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Mixed fortunes for Jumbo-Visma in Critérium du Dauphiné time trial

ROCHELAMOLIERE FRANCE JUNE 02 Jonas Vingegaard Rasmussen of Denmark and Team Jumbo Visma during the 73rd Critrium du Dauphin 2021 Stage 4 a 164km Individual Time Trial stage from Firminy to RochelaMolire 585m ITT UCIworldtour Dauphin dauphine on June 02 2021 in RochelaMoliere France Photo by Bas CzerwinskiGetty Images
Jonas Vingegaard was the best finisher in the TT for Jumbo-Visma, seventh on stage 4 (Image credit: Getty Images Sport)

As the Critérium du Dauphiné heads into more hilly and then mountainous country, Jumbo-Visma find themselves without a rider in the top 10 following the stage 4  time trial between Firminy and Roche La Molière, but with leaders Steven Kruijswijk and Sepp Kuss by no means out of the contention for overall victory.

Kruijswijk, who now sits in 13th place, 40 seconds down on race leader Lukas Pöstlberger (Bora-Hansgrohe), said he was expecting “a little bit more” from himself in the 16.4km test. 

“I couldn’t really find a good rhythm in the second half of the TT and I think I gave away too much time,” he said at the finish. Like many others, he’d found it a difficult time trial to pace well. 

“You just had to push as hard as you could on the uphill parts and try to recover a little bit on the downhills, so it was more about feeling than trying to ride to numbers. You can have some numbers in your head but it never comes out the way you want. I don’t really ride on my power meter in the TTs,” he explained.

The Dutch climber said he expected the Dauphiné to run to form over its final weekend and for the GC standings to change considerably during two very challenging mountain stages. 

“They’re going to be tough. Maybe the TT has set a little bit of a GC hierarchy now, but I think the two stages this weekend are perhaps going to turn the overall upside down again.”

The Dutch team’s co-leader Sepp Kuss, one of the purest of pure climbers, has been devoting considerable time to his time trial bike and described himself as “pretty happy” with his TT ride, which put him 1:18 back on GC. “It was a hard test, but I think little by little I’m getting stronger in them.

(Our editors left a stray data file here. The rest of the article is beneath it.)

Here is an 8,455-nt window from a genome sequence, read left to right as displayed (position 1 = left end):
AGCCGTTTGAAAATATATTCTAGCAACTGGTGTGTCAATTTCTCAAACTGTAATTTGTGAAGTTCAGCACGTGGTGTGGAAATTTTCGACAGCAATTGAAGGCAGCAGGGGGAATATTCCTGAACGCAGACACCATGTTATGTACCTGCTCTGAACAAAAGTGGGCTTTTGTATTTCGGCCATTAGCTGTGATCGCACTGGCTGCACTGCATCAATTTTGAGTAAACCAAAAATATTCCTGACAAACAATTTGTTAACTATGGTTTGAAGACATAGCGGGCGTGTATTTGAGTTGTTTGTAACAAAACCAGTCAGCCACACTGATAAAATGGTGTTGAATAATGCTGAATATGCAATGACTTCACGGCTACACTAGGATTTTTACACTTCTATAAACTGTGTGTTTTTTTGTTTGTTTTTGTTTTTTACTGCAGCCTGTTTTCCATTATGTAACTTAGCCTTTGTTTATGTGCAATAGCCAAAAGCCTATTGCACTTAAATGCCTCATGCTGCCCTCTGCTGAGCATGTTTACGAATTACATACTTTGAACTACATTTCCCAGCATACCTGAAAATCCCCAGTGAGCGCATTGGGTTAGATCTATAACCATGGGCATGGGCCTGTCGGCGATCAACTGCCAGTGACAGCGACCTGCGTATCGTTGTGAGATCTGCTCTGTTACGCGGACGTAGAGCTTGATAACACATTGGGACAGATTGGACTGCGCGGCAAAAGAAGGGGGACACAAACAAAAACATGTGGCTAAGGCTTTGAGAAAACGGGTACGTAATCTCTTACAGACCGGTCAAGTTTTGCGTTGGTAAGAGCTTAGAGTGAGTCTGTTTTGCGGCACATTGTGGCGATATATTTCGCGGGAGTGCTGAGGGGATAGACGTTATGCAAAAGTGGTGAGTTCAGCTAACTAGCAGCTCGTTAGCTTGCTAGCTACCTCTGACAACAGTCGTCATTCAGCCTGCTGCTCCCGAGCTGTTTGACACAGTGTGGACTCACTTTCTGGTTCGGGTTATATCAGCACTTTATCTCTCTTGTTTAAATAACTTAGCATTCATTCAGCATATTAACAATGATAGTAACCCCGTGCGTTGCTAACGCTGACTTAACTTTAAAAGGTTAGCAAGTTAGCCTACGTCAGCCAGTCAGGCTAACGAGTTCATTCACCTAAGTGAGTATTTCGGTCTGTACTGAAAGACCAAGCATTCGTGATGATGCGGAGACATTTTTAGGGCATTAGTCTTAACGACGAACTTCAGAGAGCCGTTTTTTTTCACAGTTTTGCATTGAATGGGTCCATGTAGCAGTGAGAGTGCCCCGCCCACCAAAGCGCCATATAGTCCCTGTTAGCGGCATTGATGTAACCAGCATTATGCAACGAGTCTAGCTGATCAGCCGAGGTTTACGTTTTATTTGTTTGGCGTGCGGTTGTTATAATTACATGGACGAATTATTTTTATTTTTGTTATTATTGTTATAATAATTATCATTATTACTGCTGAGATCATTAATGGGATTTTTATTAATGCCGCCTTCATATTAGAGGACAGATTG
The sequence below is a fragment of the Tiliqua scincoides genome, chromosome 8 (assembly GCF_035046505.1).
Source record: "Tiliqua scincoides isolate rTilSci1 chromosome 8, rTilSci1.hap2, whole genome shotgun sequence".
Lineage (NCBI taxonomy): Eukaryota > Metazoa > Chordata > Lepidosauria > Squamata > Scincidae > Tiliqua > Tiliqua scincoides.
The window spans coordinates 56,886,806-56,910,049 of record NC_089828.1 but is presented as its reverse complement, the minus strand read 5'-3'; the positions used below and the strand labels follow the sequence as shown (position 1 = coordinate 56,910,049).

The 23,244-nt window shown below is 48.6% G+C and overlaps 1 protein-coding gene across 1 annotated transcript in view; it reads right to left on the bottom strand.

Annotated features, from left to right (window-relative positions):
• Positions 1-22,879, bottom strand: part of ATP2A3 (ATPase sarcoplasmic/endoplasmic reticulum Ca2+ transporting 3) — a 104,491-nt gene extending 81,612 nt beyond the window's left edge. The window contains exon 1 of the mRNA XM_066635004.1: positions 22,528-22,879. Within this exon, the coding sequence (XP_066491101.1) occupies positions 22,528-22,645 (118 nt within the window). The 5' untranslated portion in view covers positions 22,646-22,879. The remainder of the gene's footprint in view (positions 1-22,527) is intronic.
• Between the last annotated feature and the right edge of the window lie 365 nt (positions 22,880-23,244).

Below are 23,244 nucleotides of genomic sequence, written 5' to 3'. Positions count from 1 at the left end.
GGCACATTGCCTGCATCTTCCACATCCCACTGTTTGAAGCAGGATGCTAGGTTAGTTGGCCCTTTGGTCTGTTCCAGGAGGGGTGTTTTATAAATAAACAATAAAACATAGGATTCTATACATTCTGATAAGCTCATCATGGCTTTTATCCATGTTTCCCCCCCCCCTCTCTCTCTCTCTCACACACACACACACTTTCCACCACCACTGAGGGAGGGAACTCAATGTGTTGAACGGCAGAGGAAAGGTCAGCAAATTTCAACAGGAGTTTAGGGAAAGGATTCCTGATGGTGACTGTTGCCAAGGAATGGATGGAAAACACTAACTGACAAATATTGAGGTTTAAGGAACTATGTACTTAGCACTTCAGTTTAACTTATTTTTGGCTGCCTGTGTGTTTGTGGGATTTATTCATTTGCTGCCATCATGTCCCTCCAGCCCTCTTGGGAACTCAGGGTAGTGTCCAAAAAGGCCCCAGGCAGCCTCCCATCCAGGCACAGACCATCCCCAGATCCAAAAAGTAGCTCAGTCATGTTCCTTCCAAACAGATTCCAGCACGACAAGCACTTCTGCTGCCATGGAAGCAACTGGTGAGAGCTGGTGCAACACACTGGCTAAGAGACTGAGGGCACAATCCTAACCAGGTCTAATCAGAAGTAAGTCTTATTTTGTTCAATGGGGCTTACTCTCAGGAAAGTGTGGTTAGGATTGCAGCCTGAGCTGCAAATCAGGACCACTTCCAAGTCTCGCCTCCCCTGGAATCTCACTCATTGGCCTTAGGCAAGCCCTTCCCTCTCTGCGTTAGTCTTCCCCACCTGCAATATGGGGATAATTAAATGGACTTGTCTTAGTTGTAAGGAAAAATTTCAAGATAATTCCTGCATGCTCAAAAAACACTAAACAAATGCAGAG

“It was a good course, it linked together well, although it felt quite different on the bike to when we drove it in the car. I don’t know how our team fared compared to the others, but the race will change a lot in the next few days. We’ll have to see where we are tonight and come up with a plan.”

The team’s best performer was Jonas Vingegaard, who’s been struggling with an Achilles problem in recent weeks, but felt that his seventh place showed that good form is returning. 

“I know my shape is not the best, so I’m happy with that performance. This year I’ve been doing quite good time trials until now,” said the Dane.

“After Liège I got a small setback with my Achilles – just some inflammation, not a big problem. So I had to take an extra week off. I’m still feeling it here, but I’m sure that for the Tour I’m going to be in really good shape.”

His role now will be one of helper for Kruijswijk and Kuss. “They’re in very good shape at the moment, so I’ll be there to help them, at the weekend especially.”

Vingegaard added that following the Dauphiné, Jumbo’s Tour riders will join leader Primož Roglič at a training camp in Tignes.

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Peter Cossins has written about professional cycling since 1993 and is a contributing editor to Procycling. He is the author of The Monuments: The Grit and the Glory of Cycling's Greatest One-Day Races (Bloomsbury, March 2014) and has translated Christophe Bassons' autobiography, A Clean Break (Bloomsbury, July 2014).